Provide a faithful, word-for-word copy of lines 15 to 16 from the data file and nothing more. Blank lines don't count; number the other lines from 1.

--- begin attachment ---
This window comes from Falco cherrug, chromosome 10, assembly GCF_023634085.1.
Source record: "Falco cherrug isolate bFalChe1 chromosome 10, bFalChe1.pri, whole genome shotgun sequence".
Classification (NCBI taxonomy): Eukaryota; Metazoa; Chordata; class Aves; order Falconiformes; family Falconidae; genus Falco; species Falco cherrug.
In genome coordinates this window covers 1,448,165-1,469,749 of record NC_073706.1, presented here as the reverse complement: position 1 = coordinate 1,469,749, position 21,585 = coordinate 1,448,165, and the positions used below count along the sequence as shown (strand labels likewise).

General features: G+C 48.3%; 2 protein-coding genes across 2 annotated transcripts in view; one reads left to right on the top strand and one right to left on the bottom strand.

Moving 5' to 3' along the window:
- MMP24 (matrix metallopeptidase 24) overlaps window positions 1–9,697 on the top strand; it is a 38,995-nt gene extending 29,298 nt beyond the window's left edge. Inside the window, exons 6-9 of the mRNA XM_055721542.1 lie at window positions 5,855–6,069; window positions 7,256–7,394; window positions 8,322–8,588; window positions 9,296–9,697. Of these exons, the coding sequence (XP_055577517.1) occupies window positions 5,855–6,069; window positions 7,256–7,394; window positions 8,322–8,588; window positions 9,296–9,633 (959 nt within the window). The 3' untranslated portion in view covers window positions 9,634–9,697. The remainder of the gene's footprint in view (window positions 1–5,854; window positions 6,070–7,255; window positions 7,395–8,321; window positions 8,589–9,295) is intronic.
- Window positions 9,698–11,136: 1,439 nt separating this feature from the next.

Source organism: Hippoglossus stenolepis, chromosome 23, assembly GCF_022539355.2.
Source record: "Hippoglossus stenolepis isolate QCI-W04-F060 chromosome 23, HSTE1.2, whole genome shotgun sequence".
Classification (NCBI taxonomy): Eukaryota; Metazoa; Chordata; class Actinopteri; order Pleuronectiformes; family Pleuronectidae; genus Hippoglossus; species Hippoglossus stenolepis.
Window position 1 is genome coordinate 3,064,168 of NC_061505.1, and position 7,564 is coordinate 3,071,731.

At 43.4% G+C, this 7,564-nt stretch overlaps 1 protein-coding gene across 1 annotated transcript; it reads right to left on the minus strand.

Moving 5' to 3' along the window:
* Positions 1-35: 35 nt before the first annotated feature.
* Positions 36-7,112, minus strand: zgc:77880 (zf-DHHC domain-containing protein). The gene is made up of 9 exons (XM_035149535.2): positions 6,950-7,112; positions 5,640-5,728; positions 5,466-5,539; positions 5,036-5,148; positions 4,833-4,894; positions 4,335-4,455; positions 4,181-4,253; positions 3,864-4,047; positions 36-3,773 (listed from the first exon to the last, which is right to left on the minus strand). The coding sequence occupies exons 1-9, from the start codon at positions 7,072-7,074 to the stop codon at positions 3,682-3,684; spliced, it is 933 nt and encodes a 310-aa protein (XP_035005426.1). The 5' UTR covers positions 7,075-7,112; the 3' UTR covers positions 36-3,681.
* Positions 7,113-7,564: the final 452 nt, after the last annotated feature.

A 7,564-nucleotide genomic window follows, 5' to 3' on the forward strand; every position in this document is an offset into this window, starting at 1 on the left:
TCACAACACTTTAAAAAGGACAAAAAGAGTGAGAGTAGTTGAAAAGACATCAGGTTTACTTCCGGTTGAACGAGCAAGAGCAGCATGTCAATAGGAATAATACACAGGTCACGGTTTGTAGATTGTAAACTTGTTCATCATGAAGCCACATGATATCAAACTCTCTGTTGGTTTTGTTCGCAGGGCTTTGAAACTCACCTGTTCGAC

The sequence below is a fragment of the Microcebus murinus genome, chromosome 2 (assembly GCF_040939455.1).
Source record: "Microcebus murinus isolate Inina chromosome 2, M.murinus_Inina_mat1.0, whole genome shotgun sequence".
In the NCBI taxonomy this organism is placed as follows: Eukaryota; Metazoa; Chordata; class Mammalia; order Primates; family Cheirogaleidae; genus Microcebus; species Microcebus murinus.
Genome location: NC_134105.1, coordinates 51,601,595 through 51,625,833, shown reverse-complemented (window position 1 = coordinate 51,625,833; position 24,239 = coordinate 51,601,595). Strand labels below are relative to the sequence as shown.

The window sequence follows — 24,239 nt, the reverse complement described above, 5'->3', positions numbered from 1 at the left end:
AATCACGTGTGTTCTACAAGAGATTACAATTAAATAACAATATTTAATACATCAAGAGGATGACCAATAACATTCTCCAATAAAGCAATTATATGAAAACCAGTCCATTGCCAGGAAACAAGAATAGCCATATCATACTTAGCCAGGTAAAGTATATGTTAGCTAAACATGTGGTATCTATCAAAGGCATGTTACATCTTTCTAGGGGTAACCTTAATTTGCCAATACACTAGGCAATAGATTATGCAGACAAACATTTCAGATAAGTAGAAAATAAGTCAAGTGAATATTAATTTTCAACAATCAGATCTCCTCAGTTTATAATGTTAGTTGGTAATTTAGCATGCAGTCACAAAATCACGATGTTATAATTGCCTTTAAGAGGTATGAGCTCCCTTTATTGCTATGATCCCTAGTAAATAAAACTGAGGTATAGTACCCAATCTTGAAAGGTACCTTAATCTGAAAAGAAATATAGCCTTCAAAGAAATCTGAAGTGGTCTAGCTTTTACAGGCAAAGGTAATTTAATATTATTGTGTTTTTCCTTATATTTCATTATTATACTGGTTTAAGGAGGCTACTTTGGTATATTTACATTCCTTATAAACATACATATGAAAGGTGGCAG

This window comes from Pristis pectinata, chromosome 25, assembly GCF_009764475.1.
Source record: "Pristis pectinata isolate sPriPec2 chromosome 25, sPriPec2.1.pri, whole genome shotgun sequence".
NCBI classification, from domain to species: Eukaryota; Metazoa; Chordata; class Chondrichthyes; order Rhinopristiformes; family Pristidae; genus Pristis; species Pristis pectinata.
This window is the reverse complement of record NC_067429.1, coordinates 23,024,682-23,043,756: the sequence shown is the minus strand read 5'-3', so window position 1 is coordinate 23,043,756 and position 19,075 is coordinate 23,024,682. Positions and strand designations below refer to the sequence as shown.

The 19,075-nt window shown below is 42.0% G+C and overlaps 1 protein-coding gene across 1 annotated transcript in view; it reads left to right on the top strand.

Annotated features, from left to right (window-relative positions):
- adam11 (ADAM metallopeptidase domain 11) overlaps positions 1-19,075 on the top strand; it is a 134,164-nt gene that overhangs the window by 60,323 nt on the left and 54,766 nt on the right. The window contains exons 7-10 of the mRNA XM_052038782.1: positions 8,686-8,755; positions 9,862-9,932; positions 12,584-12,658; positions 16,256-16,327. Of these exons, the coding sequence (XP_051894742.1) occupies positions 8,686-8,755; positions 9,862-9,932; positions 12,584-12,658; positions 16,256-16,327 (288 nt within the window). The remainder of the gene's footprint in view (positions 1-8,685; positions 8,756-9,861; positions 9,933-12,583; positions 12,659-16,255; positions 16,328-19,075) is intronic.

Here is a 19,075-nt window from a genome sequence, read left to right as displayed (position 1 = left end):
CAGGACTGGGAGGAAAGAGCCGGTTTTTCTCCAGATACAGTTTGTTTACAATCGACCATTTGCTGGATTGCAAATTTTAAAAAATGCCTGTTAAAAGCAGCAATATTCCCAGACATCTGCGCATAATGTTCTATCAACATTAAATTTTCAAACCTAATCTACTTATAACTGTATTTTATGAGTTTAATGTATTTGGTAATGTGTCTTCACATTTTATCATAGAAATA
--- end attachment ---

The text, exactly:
* Positions 1-35: 35 nt before the first annotated feature.
* Positions 36-7,112, minus strand: zgc:77880 (zf-DHHC domain-containing protein). The gene is made up of 9 exons (XM_035149535.2): positions 6,950-7,112; positions 5,640-5,728; positions 5,466-5,539; positions 5,036-5,148; positions 4,833-4,894; positions 4,335-4,455; positions 4,181-4,253; positions 3,864-4,047; positions 36-3,773 (listed from the first exon to the last, which is right to left on the minus strand). The coding sequence occupies exons 1-9, from the start codon at positions 7,072-7,074 to the stop codon at positions 3,682-3,684; spliced, it is 933 nt and encodes a 310-aa protein (XP_035005426.1). The 5' UTR covers positions 7,075-7,112; the 3' UTR covers positions 36-3,681.